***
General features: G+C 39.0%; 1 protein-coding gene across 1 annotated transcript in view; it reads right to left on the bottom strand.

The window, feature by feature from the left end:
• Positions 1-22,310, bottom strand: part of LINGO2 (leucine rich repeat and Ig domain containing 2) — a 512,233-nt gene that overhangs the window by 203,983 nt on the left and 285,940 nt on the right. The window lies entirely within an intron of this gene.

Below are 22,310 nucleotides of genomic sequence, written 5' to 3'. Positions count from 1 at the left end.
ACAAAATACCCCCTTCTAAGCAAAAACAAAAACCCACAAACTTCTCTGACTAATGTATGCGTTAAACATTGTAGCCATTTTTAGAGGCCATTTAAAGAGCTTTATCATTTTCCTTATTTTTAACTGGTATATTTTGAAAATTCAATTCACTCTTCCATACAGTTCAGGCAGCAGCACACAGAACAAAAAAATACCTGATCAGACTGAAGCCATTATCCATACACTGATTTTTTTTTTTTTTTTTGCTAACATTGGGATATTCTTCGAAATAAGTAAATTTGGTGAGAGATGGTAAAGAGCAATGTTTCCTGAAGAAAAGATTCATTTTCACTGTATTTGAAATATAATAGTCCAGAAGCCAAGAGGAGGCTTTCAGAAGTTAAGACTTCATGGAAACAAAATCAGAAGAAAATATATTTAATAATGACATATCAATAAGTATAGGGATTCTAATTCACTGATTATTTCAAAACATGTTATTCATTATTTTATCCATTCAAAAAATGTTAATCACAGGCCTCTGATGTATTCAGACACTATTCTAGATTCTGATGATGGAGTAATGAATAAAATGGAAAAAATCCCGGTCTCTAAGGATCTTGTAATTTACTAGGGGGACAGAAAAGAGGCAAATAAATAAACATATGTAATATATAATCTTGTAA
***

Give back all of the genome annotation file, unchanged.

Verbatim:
General features: G+C 39.0%; 1 protein-coding gene across 1 annotated transcript in view; it reads right to left on the bottom strand.

The window, feature by feature from the left end:
• Positions 1-22,310, bottom strand: part of LINGO2 (leucine rich repeat and Ig domain containing 2) — a 512,233-nt gene that overhangs the window by 203,983 nt on the left and 285,940 nt on the right. The window lies entirely within an intron of this gene.

Below are 22,310 nucleotides of genomic sequence, written 5' to 3'. Positions count from 1 at the left end.
ACAAAATACCCCCTTCTAAGCAAAAACAAAAACCCACAAACTTCTCTGACTAATGTATGCGTTAAACATTGTAGCCATTTTTAGAGGCCATTTAAAGAGCTTTATCATTTTCCTTATTTTTAACTGGTATATTTTGAAAATTCAATTCACTCTTCCATACAGTTCAGGCAGCAGCACACAGAACAAAAAAATACCTGATCAGACTGAAGCCATTATCCATACACTGATTTTTTTTTTTTTTTTTGCTAACATTGGGATATTCTTCGAAATAAGTAAATTTGGTGAGAGATGGTAAAGAGCAATGTTTCCTGAAGAAAAGATTCATTTTCACTGTATTTGAAATATAATAGTCCAGAAGCCAAGAGGAGGCTTTCAGAAGTTAAGACTTCATGGAAACAAAATCAGAAGAAAATATATTTAATAATGACATATCAATAAGTATAGGGATTCTAATTCACTGATTATTTCAAAACATGTTATTCATTATTTTATCCATTCAAAAAATGTTAATCACAGGCCTCTGATGTATTCAGACACTATTCTAGATTCTGATGATGGAGTAATGAATAAAATGGAAAAAATCCCGGTCTCTAAGGATCTTGTAATTTACTAGGGGGACAGAAAAGAGGCAAATAAATAAACATATGTAATATATAATCTTGTAA